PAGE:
The statue of Sir Stamford Thomas Raffles (1781-1826) located at Boat Quay marks that part of the river bank where he was said to have first landed on 28th January 1819. This spot is also known as Raffles' landing site.
Raffles, an agent of the British East India Company, ventured to Singapore hoping to establish a free port and a halfway point for traders along China-India trade routes. After signing the preliminary treaty with Temenggong Abdul Rahman, the official treaty with Sultan Hussein of Johore-Riau was signed on 6 February 1819, giving the British the right to establish a trading port on the island.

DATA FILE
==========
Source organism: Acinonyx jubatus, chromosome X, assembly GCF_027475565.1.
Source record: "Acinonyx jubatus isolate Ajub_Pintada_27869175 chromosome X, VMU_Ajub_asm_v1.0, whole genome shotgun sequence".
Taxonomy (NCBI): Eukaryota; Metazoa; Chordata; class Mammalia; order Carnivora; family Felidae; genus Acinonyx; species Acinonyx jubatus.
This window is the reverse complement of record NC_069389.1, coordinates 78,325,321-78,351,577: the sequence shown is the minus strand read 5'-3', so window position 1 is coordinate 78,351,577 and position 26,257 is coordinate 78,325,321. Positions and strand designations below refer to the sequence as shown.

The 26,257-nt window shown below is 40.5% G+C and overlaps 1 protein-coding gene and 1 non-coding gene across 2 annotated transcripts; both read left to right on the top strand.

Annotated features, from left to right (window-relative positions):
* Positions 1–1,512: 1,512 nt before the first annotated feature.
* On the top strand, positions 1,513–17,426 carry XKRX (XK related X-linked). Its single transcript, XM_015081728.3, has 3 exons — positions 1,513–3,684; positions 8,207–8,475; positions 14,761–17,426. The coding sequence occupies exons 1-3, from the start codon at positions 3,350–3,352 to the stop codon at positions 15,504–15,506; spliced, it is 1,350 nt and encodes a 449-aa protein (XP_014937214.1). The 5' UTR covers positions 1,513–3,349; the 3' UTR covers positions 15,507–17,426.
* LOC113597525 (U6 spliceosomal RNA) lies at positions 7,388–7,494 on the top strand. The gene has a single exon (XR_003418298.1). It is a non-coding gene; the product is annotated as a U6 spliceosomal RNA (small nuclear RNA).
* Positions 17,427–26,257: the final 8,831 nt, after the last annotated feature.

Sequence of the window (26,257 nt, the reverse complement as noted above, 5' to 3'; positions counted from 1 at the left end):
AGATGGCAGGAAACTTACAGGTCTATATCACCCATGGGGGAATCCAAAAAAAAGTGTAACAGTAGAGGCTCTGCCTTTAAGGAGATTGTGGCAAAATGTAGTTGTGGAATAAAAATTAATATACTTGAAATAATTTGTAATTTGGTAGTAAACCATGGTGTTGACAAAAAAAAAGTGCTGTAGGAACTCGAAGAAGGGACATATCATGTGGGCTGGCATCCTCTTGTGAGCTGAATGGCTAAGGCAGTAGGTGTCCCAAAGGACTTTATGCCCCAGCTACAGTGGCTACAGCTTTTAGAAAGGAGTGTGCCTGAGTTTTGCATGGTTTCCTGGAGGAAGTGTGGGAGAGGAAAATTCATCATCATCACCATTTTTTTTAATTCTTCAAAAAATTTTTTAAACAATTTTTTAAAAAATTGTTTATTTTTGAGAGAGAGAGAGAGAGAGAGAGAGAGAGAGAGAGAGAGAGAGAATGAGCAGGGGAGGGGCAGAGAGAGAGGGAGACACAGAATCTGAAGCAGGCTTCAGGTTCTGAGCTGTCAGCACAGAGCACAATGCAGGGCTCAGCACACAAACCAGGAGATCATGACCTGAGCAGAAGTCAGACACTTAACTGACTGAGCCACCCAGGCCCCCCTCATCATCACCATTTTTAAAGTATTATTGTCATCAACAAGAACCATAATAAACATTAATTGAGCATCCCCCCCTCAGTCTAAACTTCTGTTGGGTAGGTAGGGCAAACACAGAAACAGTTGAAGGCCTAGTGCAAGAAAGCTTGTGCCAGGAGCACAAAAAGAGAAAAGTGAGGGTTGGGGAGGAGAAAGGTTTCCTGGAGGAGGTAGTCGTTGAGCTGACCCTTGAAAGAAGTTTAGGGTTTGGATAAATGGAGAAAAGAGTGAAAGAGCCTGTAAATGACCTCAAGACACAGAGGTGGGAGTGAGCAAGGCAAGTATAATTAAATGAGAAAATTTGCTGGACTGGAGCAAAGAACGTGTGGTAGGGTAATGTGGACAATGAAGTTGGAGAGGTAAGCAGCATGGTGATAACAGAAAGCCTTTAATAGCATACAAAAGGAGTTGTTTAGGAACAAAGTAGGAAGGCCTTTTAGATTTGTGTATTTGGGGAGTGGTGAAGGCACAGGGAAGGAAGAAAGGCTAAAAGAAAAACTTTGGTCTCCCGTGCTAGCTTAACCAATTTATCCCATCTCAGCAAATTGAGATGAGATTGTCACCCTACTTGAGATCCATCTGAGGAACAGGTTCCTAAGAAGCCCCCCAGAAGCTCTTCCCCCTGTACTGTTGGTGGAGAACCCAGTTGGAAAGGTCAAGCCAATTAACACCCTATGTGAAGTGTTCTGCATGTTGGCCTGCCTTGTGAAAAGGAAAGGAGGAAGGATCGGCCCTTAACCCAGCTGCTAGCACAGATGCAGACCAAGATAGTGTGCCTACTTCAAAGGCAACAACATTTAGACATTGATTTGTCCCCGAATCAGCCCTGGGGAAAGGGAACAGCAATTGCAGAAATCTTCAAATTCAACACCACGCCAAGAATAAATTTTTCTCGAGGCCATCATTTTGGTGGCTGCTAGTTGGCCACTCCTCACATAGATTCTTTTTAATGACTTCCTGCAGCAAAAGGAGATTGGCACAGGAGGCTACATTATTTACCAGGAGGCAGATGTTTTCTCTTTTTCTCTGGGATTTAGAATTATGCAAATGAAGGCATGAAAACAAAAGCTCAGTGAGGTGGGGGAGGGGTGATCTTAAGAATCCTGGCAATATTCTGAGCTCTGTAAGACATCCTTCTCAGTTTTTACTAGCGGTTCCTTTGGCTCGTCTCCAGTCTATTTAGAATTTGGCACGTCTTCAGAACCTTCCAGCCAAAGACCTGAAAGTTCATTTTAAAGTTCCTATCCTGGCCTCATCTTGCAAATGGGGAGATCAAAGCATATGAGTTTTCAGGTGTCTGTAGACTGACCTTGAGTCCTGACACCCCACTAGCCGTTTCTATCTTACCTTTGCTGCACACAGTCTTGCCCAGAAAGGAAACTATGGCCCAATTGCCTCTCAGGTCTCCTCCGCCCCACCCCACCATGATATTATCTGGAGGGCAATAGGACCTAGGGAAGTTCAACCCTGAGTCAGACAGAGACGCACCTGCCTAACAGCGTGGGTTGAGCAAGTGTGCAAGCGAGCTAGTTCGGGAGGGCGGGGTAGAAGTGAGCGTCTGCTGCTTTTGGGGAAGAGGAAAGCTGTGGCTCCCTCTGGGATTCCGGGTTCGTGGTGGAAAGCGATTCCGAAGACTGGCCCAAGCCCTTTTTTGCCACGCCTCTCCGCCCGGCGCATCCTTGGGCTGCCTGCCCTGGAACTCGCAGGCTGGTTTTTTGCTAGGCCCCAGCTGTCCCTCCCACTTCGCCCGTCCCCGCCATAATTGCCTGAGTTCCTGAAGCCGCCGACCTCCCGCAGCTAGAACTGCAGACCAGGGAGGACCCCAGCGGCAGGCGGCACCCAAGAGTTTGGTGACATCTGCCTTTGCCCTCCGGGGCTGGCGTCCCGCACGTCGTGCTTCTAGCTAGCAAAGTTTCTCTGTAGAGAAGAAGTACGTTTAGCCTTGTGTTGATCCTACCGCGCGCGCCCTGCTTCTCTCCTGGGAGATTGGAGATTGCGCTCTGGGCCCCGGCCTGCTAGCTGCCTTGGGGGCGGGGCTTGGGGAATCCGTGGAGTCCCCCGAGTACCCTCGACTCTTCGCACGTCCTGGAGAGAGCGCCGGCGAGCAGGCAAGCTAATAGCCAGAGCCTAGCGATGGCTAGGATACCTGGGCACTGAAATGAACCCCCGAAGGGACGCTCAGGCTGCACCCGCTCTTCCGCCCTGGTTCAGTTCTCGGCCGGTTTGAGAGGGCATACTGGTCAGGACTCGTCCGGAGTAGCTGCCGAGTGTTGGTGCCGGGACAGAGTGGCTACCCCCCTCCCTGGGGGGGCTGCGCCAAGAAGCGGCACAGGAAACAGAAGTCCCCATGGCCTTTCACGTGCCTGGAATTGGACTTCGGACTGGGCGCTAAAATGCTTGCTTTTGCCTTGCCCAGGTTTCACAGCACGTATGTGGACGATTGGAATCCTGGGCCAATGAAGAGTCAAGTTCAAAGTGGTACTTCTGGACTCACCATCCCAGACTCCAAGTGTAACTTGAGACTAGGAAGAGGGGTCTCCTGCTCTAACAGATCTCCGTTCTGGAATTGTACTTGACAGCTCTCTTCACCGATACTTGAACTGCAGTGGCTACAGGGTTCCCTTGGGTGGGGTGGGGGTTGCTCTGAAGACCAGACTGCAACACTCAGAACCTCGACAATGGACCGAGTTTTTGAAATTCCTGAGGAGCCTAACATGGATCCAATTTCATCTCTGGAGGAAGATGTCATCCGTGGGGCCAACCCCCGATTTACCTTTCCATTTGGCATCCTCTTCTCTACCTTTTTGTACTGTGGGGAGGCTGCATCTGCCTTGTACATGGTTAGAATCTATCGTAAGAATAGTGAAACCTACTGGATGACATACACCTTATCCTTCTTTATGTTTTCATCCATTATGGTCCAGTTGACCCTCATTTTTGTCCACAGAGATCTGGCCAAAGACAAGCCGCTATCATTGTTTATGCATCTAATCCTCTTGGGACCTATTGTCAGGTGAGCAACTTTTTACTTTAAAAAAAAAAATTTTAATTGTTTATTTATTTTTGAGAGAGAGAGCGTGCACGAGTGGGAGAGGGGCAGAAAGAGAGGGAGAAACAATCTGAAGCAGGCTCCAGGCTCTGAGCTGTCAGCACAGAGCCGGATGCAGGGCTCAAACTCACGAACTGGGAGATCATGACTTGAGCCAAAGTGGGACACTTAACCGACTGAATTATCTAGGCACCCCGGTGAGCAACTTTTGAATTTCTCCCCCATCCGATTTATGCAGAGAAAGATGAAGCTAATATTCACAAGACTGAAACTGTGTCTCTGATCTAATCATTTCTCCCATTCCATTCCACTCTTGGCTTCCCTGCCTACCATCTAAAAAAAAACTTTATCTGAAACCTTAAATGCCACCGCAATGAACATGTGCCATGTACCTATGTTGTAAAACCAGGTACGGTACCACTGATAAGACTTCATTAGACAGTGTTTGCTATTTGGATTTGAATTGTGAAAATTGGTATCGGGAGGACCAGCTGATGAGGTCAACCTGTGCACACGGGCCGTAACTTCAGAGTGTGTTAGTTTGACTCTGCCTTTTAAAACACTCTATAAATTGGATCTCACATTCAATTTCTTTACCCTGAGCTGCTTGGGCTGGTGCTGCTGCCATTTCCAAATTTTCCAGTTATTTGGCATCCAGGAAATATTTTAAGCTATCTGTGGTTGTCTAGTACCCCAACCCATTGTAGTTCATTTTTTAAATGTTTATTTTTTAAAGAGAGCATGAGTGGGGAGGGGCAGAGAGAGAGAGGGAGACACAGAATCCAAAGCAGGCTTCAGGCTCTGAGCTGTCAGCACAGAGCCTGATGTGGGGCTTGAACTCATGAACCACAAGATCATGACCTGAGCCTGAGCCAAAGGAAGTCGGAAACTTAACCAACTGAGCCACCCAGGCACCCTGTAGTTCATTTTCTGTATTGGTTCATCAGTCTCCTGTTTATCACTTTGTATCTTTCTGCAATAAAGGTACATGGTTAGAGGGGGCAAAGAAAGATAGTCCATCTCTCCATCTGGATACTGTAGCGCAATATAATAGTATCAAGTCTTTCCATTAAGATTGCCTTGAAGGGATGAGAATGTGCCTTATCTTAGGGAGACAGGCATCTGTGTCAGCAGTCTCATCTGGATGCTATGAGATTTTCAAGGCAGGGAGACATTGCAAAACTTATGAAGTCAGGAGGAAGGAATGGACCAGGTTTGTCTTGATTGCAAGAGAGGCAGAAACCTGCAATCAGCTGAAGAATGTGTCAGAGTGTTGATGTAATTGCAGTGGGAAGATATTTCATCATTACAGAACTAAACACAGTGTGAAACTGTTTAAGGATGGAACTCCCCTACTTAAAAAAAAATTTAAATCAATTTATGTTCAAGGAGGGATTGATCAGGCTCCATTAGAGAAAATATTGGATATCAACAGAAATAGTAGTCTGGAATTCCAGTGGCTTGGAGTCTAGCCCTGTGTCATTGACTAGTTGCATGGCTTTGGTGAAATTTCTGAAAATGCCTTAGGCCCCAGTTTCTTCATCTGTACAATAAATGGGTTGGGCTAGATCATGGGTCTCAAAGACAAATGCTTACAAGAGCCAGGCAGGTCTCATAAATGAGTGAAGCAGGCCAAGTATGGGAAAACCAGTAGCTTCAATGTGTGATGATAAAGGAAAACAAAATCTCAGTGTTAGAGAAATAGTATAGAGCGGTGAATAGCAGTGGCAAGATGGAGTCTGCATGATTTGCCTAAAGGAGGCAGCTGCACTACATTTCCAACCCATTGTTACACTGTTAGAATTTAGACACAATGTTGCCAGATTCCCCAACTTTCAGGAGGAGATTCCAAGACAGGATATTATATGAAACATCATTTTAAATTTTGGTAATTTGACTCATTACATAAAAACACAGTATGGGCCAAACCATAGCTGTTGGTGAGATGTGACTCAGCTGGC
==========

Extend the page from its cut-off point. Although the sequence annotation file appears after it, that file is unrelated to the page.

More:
From the 19th Century, Singapore's success as the "Great Commercial Emporium of the East" owed much to its free port status and strategic location. The Singapore River became the main artery of trade, where port, trading and warehouse facilities developed along the riverbanks.
In 1867, Singapore became a British Crown Colony after the transfer of the Straits Settlements from the British Administration in India to the Colonial Office in London. It remained so until 1959 when Singapore achieved self-government.
Sir Stamford Raffles genius and perception changed the destiny of Singapore from an obscure fishing village to a great seaport and modern metropolis what we see today.